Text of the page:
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Mortgages for Expats in Spain

Author: Jim Newham
Submitted: July 2013

Having decided where you want to live and which house to buy, the next stage of buying a property is finding the money to pay for it. For anyone except the very rich, this will involve taking out a mortgage.

Eligibility criteria in Spain are based on your ability to repay, and may well be stricter than in your country. Generally, your total monthly outgoings including repayments should not exceed 35% of your net income.  Lenders may consider some forms of income outside your salary, such as that from rentals and investment, but often they do not.

Should you get a mortgage from a Spanish lender, or from one back home? Advantages of taking out a mortgage in Spain include relatively low interest rates, less administrative complexity and, should you want to rent out your property, keeping all monies  in Euros. However, given Spain’s current financial situation, it may be difficult to get a good deal.

Furthermore, mortgage products such as buy to let and popular features such as low penalties for early repayment may not be available. Many non-resident mortgages are inelastic and outdated and do not offer the flexibility many customers want. In addition, the traditional mañana culture may lead to long administration times.

This situation is gradually improving. Some lending institutions have realised that there is benefit to be had from the large numbers of non-residents buying holiday homes, and have set up non-resident departments that look on foreign lender expectations more sympathetically.

It may take a long time to find the mortgage you want – longer if you are not fluent in the local language. Spanish lenders prefer your main source of income to be a standard wage, and may disregard less regular sources of income such as dividends and self-employment. Getting a mortgage broker may help to ameliorate these problems.

Mortgage types

The repayment mortgage is the commonest type in Spain. Its terms depend on whether you qualify as a Spanish resident or not. If you have held a Spanish residence card or certificate,  and have been paying taxes in Spain for 2 years or more, you may be eligible for a Spanish Resident mortgage. This has the highest loan-to-value ratio (LTV), and the most favourable interest rate, which in Spain is linked to the European standard borrowing rate, known as Euribor. You can find current Euribor rates here:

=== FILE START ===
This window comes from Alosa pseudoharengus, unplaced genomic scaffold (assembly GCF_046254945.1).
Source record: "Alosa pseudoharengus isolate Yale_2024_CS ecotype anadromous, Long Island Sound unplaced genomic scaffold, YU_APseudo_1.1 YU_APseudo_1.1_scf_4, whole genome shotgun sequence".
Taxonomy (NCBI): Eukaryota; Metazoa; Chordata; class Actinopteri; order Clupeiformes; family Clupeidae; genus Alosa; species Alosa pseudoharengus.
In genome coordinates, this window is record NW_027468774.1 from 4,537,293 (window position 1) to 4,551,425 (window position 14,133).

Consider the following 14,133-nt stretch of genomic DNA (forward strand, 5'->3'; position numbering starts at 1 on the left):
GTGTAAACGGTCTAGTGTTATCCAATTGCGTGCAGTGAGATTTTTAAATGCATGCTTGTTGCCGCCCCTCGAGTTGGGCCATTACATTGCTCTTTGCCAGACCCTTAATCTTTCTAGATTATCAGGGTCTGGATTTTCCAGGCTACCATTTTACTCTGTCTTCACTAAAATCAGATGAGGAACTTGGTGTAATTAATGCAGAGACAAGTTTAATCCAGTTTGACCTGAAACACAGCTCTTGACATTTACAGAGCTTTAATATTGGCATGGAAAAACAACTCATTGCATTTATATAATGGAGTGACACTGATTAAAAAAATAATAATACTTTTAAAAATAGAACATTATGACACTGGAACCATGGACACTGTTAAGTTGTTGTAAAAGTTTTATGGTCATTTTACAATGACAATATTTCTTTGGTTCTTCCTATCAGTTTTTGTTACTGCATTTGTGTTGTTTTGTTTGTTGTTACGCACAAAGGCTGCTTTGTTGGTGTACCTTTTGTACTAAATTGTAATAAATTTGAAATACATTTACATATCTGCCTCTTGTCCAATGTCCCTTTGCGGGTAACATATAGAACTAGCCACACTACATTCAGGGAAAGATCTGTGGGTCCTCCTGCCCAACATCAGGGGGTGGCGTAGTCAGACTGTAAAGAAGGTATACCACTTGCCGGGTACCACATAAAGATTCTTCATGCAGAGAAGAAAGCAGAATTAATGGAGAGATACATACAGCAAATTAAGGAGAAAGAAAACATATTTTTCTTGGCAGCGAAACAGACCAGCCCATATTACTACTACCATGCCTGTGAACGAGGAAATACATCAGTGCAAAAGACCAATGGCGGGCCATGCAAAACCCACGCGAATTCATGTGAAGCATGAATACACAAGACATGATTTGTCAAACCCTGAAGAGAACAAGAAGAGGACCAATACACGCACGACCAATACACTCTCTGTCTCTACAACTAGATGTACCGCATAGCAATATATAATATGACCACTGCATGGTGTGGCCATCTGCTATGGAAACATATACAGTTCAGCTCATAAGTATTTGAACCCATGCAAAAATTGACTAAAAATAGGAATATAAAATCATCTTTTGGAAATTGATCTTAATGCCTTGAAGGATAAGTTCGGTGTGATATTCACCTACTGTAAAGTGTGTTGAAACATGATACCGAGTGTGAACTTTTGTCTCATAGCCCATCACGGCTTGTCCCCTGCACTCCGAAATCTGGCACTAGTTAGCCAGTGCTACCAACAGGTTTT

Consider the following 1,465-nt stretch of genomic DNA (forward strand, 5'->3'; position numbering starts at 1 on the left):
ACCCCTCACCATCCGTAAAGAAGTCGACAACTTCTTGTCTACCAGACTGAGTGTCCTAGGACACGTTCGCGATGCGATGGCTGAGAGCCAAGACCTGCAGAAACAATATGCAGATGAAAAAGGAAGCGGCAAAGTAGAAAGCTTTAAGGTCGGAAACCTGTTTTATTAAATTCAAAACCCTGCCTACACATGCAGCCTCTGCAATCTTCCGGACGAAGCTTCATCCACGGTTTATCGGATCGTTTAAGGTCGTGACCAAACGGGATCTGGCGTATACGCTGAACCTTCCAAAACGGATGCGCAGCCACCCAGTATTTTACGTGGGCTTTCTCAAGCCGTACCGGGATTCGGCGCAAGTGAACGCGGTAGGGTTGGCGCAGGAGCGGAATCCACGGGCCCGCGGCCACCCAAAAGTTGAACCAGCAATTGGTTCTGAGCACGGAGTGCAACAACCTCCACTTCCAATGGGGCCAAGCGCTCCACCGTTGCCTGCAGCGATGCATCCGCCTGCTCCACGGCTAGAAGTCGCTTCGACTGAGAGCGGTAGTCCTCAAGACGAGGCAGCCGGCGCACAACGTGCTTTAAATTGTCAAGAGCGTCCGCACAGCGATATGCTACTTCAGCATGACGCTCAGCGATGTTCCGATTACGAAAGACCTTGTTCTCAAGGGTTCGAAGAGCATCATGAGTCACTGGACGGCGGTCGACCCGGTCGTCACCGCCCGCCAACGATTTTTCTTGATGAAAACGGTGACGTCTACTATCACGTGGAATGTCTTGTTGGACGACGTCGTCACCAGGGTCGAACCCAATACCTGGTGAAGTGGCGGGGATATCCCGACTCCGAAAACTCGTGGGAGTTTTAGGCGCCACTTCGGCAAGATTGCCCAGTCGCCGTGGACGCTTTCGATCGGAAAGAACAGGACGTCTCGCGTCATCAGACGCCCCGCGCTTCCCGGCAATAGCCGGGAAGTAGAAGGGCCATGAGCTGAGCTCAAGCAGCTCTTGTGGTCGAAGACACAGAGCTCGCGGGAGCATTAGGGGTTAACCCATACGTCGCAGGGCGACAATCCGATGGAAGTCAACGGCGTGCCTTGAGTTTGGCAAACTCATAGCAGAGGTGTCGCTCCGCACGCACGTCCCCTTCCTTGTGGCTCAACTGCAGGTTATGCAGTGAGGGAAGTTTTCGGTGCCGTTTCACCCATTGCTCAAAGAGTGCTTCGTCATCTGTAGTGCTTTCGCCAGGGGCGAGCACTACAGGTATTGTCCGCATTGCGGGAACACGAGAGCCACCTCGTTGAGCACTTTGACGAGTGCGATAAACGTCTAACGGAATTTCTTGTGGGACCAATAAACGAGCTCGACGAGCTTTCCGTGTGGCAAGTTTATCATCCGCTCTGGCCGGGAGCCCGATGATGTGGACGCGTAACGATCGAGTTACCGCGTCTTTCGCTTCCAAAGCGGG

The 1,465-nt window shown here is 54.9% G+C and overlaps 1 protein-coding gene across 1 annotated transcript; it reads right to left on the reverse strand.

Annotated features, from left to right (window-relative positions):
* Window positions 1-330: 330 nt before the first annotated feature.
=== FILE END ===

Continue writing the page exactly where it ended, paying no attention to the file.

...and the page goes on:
https://www.euribor-rates.eu/current-euribor-rates.asp

This is shown, together with the other main mortgage types, in the table below. Note that, in Spain, the LTV is pegged to the property valuation amount, not the house purchase price.


Mortgage Type

LTV

Interest rate (Euribor plus…)

Resident repayment

90% to 100%

0.4% to 1%

Non-resident repayment

70% to 80%

0.6% to 1.5%

Interest only

60% to 70%

1% to 2%

No age limit

60%

2%

A non-resident mortgage can only be taken out to buy a second or holiday home. The normal maximum full repayment age in Spain is 75; the no age limit mortgage is for you if you need more time to repay.

Documents required

Though different lenders will require different documents, most will require the following:

Other Conditions

Full status only – you must be able to demonstrate your income. This makes getting a mortgage very difficult if you are self-employed. 

Term: up to 40 years.

Maximum repayment age: 70, but can be 80 in some cases.

Fees and other payments

Other charges you will have to meet include the following. Mortgage Tax, at 1.6%; Notary fees, €250-€1,000; Registry fee, €50-€500; Lender’s arrangement fee, €100-€400, plus opening commission at 0.75%-1.5%; valuation fee, €200-€1,000.

 

 



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